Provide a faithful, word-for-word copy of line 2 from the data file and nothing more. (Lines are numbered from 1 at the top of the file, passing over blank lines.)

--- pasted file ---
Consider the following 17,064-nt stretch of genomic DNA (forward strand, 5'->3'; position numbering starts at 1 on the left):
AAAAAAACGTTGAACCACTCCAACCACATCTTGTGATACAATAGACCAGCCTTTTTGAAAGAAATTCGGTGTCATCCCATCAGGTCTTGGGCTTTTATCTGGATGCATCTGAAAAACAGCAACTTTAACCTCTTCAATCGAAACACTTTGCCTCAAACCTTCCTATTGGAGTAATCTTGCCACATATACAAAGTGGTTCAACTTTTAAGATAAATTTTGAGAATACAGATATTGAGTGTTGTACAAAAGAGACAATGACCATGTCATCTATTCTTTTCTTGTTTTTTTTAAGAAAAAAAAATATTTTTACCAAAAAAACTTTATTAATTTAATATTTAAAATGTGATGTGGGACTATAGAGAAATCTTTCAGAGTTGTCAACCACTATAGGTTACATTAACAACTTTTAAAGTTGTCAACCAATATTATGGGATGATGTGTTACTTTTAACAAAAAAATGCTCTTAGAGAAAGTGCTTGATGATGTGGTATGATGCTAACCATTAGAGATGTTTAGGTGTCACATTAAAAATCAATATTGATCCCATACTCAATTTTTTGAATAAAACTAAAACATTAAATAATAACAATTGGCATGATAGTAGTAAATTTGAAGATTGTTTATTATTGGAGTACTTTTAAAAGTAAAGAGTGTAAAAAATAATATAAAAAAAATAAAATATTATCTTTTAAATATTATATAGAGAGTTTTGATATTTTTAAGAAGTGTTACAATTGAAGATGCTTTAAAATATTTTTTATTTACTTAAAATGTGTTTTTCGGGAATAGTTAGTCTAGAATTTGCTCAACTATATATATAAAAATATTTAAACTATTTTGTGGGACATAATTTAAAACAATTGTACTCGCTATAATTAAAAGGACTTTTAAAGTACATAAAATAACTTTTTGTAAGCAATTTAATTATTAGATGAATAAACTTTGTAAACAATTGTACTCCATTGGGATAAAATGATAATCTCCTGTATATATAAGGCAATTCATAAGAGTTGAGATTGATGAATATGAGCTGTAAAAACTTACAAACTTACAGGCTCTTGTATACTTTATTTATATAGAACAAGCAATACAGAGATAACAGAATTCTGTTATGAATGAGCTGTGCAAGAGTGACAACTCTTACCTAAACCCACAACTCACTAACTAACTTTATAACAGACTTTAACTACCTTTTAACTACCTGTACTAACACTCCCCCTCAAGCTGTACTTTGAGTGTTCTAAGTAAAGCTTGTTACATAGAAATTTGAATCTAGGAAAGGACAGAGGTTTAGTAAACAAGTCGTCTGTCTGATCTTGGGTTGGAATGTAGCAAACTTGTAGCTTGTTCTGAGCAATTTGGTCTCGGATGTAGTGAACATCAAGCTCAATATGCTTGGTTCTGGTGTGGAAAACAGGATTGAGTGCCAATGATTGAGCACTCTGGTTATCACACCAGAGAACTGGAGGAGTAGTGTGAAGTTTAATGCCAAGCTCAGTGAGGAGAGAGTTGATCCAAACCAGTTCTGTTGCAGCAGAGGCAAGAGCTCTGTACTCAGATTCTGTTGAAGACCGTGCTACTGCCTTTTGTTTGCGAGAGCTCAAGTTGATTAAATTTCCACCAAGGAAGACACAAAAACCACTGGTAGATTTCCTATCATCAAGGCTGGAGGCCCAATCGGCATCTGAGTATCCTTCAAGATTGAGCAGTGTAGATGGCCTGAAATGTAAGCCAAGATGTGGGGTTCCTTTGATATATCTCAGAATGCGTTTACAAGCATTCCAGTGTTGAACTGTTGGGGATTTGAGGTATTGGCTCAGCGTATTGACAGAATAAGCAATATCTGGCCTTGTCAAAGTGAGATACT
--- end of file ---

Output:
AAAAAAACGTTGAACCACTCCAACCACATCTTGTGATACAATAGACCAGCCTTTTTGAAAGAAATTCGGTGTCATCCCATCAGGTCTTGGGCTTTTATCTGGATGCATCTGAAAAACAGCAACTTTAACCTCTTCAATCGAAACACTTTGCCTCAAACCTTCCTATTGGAGTAATCTTGCCACATATACAAAGTGGTTCAACTTTTAAGATAAATTTTGAGAATACAGATATTGAGTGTTGTACAAAAGAGACAATGACCATGTCATCTATTCTTTTCTTGTTTTTTTTAAGAAAAAAAAATATTTTTACCAAAAAAACTTTATTAATTTAATATTTAAAATGTGATGTGGGACTATAGAGAAATCTTTCAGAGTTGTCAACCACTATAGGTTACATTAACAACTTTTAAAGTTGTCAACCAATATTATGGGATGATGTGTTACTTTTAACAAAAAAATGCTCTTAGAGAAAGTGCTTGATGATGTGGTATGATGCTAACCATTAGAGATGTTTAGGTGTCACATTAAAAATCAATATTGATCCCATACTCAATTTTTTGAATAAAACTAAAACATTAAATAATAACAATTGGCATGATAGTAGTAAATTTGAAGATTGTTTATTATTGGAGTACTTTTAAAAGTAAAGAGTGTAAAAAATAATATAAAAAAAATAAAATATTATCTTTTAAATATTATATAGAGAGTTTTGATATTTTTAAGAAGTGTTACAATTGAAGATGCTTTAAAATATTTTTTATTTACTTAAAATGTGTTTTTCGGGAATAGTTAGTCTAGAATTTGCTCAACTATATATATAAAAATATTTAAACTATTTTGTGGGACATAATTTAAAACAATTGTACTCGCTATAATTAAAAGGACTTTTAAAGTACATAAAATAACTTTTTGTAAGCAATTTAATTATTAGATGAATAAACTTTGTAAACAATTGTACTCCATTGGGATAAAATGATAATCTCCTGTATATATAAGGCAATTCATAAGAGTTGAGATTGATGAATATGAGCTGTAAAAACTTACAAACTTACAGGCTCTTGTATACTTTATTTATATAGAACAAGCAATACAGAGATAACAGAATTCTGTTATGAATGAGCTGTGCAAGAGTGACAACTCTTACCTAAACCCACAACTCACTAACTAACTTTATAACAGACTTTAACTACCTTTTAACTACCTGTACTAACACTCCCCCTCAAGCTGTACTTTGAGTGTTCTAAGTAAAGCTTGTTACATAGAAATTTGAATCTAGGAAAGGACAGAGGTTTAGTAAACAAGTCGTCTGTCTGATCTTGGGTTGGAATGTAGCAAACTTGTAGCTTGTTCTGAGCAATTTGGTCTCGGATGTAGTGAACATCAAGCTCAATATGCTTGGTTCTGGTGTGGAAAACAGGATTGAGTGCCAATGATTGAGCACTCTGGTTATCACACCAGAGAACTGGAGGAGTAGTGTGAAGTTTAATGCCAAGCTCAGTGAGGAGAGAGTTGATCCAAACCAGTTCTGTTGCAGCAGAGGCAAGAGCTCTGTACTCAGATTCTGTTGAAGACCGTGCTACTGCCTTTTGTTTGCGAGAGCTCAAGTTGATTAAATTTCCACCAAGGAAGACACAAAAACCACTGGTAGATTTCCTATCATCAAGGCTGGAGGCCCAATCGGCATCTGAGTATCCTTCAAGATTGAGCAGTGTAGATGGCCTGAAATGTAAGCCAAGATGTGGGGTTCCTTTGATATATCTCAGAATGCGTTTACAAGCATTCCAGTGTTGAACTGTTGGGGATTTGAGGTATTGGCTCAGCGTATTGACAGAATAAGCAATATCTGGCCTTGTCAAAGTGAGATACT